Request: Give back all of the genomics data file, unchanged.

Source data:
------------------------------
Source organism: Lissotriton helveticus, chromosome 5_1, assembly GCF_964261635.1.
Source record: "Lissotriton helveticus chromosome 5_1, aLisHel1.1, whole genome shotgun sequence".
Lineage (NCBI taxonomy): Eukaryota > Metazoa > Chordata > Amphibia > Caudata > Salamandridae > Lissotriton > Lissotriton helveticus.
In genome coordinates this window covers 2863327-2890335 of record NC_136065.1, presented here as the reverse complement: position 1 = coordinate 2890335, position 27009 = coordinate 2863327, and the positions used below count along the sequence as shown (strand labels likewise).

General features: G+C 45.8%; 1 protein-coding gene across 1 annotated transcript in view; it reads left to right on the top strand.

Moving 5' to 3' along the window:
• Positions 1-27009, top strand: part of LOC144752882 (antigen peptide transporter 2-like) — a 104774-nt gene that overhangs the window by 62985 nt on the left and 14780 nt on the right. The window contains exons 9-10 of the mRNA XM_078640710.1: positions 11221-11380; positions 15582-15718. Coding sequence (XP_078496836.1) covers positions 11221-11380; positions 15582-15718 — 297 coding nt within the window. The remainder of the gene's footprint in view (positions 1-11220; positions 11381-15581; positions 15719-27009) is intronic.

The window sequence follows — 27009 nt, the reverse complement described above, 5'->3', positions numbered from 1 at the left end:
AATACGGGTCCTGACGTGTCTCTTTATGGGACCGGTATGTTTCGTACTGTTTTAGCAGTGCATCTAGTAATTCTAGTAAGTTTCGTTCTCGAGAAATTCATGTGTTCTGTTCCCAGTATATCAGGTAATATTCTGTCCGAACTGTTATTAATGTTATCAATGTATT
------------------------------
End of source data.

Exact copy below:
Source organism: Lissotriton helveticus, chromosome 5_1, assembly GCF_964261635.1.
Source record: "Lissotriton helveticus chromosome 5_1, aLisHel1.1, whole genome shotgun sequence".
Lineage (NCBI taxonomy): Eukaryota > Metazoa > Chordata > Amphibia > Caudata > Salamandridae > Lissotriton > Lissotriton helveticus.
In genome coordinates this window covers 2863327-2890335 of record NC_136065.1, presented here as the reverse complement: position 1 = coordinate 2890335, position 27009 = coordinate 2863327, and the positions used below count along the sequence as shown (strand labels likewise).

General features: G+C 45.8%; 1 protein-coding gene across 1 annotated transcript in view; it reads left to right on the top strand.

Moving 5' to 3' along the window:
• Positions 1-27009, top strand: part of LOC144752882 (antigen peptide transporter 2-like) — a 104774-nt gene that overhangs the window by 62985 nt on the left and 14780 nt on the right. The window contains exons 9-10 of the mRNA XM_078640710.1: positions 11221-11380; positions 15582-15718. Coding sequence (XP_078496836.1) covers positions 11221-11380; positions 15582-15718 — 297 coding nt within the window. The remainder of the gene's footprint in view (positions 1-11220; positions 11381-15581; positions 15719-27009) is intronic.

The window sequence follows — 27009 nt, the reverse complement described above, 5'->3', positions numbered from 1 at the left end:
AATACGGGTCCTGACGTGTCTCTTTATGGGACCGGTATGTTTCGTACTGTTTTAGCAGTGCATCTAGTAATTCTAGTAAGTTTCGTTCTCGAGAAATTCATGTGTTCTGTTCCCAGTATATCAGGTAATATTCTGTCCGAACTGTTATTAATGTTATCAATGTATT